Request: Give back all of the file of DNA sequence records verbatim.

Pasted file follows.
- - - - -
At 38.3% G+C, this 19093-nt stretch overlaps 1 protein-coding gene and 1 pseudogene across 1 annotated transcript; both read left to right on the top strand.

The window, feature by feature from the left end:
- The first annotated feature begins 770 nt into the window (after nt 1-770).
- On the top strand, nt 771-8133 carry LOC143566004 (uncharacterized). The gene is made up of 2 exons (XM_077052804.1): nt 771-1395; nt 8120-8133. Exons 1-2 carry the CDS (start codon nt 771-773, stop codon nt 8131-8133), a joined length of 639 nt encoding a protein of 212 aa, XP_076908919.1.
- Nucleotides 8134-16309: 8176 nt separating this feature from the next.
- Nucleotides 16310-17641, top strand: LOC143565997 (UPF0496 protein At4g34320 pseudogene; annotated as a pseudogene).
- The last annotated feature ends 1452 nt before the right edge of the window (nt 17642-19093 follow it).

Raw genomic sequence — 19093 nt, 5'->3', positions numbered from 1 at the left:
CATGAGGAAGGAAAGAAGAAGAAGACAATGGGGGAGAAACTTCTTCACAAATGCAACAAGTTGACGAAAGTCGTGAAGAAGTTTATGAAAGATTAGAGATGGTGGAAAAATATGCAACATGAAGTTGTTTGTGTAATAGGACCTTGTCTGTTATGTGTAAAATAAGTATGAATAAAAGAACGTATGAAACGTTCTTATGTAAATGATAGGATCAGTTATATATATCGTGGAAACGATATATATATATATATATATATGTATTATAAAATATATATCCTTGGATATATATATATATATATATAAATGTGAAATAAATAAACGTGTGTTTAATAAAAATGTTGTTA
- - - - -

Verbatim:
At 38.3% G+C, this 19093-nt stretch overlaps 1 protein-coding gene and 1 pseudogene across 1 annotated transcript; both read left to right on the top strand.

The window, feature by feature from the left end:
- The first annotated feature begins 770 nt into the window (after nt 1-770).
- On the top strand, nt 771-8133 carry LOC143566004 (uncharacterized). The gene is made up of 2 exons (XM_077052804.1): nt 771-1395; nt 8120-8133. Exons 1-2 carry the CDS (start codon nt 771-773, stop codon nt 8131-8133), a joined length of 639 nt encoding a protein of 212 aa, XP_076908919.1.
- Nucleotides 8134-16309: 8176 nt separating this feature from the next.
- Nucleotides 16310-17641, top strand: LOC143565997 (UPF0496 protein At4g34320 pseudogene; annotated as a pseudogene).
- The last annotated feature ends 1452 nt before the right edge of the window (nt 17642-19093 follow it).

Raw genomic sequence — 19093 nt, 5'->3', positions numbered from 1 at the left:
CATGAGGAAGGAAAGAAGAAGAAGACAATGGGGGAGAAACTTCTTCACAAATGCAACAAGTTGACGAAAGTCGTGAAGAAGTTTATGAAAGATTAGAGATGGTGGAAAAATATGCAACATGAAGTTGTTTGTGTAATAGGACCTTGTCTGTTATGTGTAAAATAAGTATGAATAAAAGAACGTATGAAACGTTCTTATGTAAATGATAGGATCAGTTATATATATCGTGGAAACGATATATATATATATATATATATGTATTATAAAATATATATCCTTGGATATATATATATATATATATAAATGTGAAATAAATAAACGTGTGTTTAATAAAAATGTTGTTA